Xbox drifts away from tech, while Sony remains heavily invested. Facebook and Oculus announce the acquisition of -creator Beat Games. Valve hopes to trigger mass ...
VR is in a strange state. It’s stuck somewhere between the enthusiasm afforded to the unbridled potential of new technology, a semi-competitive market with a handful of headset manufacturers, and the long-slog to mass adoption.
VR’s neither here nor there, and the big players have drastically different takes on the future of the tech.
In a recent chat with Stevivor, Xbox head honcho Phil Spencer explained VR isn’t on Microsoft’s radar. He said;
I have some issues with VR — it’s isolating, and I think of games as a communal, kind of together experience. We’re responding to what our customers are asking for and… nobody’s asking for VR.
Spencer doesn’t see the merit in investing in a tech that remains niche and isn’t all that profitable.
Sony, on the other hand, continues to go in all guns blazing with the PS VR headset and a slew of exclusive titles courtesy of heavy-hitters like From Software. We expect more of the same as the company transitions to the next-generation PlayStation 5 console.
Facebook and its controversial Oculus platform announced yesterday the acquisition of Prague-based Beat Games. The studio is responsible for the convulsive light saber-swinging rhythm game Beat Saber.
The game is arguably one of the most successful VR titles and offers an encouraging blueprint for VR exclusives.
Oculus director of content, Mike Verdu, had this to say on the news;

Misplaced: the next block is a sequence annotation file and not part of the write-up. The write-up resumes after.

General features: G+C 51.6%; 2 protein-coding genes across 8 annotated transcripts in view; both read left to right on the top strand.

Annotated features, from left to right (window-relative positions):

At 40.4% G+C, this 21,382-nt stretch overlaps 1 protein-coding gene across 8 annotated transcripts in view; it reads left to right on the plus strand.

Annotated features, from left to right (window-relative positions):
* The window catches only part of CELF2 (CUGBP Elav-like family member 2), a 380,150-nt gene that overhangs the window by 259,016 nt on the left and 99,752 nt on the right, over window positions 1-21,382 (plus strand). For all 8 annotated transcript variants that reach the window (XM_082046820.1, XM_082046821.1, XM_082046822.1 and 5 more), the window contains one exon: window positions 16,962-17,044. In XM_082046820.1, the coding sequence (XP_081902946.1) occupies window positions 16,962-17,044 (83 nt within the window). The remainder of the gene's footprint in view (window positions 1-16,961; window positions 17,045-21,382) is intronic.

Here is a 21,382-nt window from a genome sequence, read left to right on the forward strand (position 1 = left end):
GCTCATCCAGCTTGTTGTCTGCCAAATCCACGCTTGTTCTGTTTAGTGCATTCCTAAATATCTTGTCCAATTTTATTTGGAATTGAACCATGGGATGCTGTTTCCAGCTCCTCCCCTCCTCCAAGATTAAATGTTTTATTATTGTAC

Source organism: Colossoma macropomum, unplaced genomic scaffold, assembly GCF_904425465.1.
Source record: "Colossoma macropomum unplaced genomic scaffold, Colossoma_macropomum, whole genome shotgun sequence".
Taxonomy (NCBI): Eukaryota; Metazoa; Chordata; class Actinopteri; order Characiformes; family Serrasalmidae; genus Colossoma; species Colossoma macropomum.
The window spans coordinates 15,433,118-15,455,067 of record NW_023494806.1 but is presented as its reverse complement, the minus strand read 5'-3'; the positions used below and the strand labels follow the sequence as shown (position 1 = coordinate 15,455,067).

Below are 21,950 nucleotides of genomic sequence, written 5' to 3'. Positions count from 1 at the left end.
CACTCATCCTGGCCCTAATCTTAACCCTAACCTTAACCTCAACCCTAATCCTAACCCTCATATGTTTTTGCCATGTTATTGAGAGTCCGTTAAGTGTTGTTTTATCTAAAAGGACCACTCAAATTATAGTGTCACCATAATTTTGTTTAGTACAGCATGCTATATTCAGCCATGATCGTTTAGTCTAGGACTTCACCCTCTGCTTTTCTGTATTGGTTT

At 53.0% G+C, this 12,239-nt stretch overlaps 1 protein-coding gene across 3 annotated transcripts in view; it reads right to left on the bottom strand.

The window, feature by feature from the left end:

We’re exploring many ways to accelerate VR, and we think next year is going to be an incredible one of VR game launches and announcements. We are thrilled to have Beat Games join our team. This is just the beginning.
In tandem, Oculus has made inroads towards offering a more-affordable hardware solution such as the Oculus Go in an attempt to entice gamers.
As Xbox peers skeptically from the sidelines, Facebook and Sony are still banking on the yet-to-materialize popularization of VR. For them, it’s not a matter of if, but when.
Valve, through its association with the HTC Vive and now its own Valve Index headset, takes a different route. The company appears eager to trigger the seismic shift that will elevate VR.
In other words, VR is in desperate need of a flagship title, an uncontested commercial and critical hit, with the power to draw in skeptics and on the fencers. Valve appears all too aware of this.
With the reboot of the cult Half-Life franchise in the form of VR exclusive title Half-Life: Alyx, Valve may very well be on the cusp of endowing VR with an opportunity to reach its potential.
Nevertheless, as we wait for Half-Life: Alyx to launch next March, Virtual Reality remains stuck in cultural limbo, a technological no man’s land, shunned by some, and prized by others.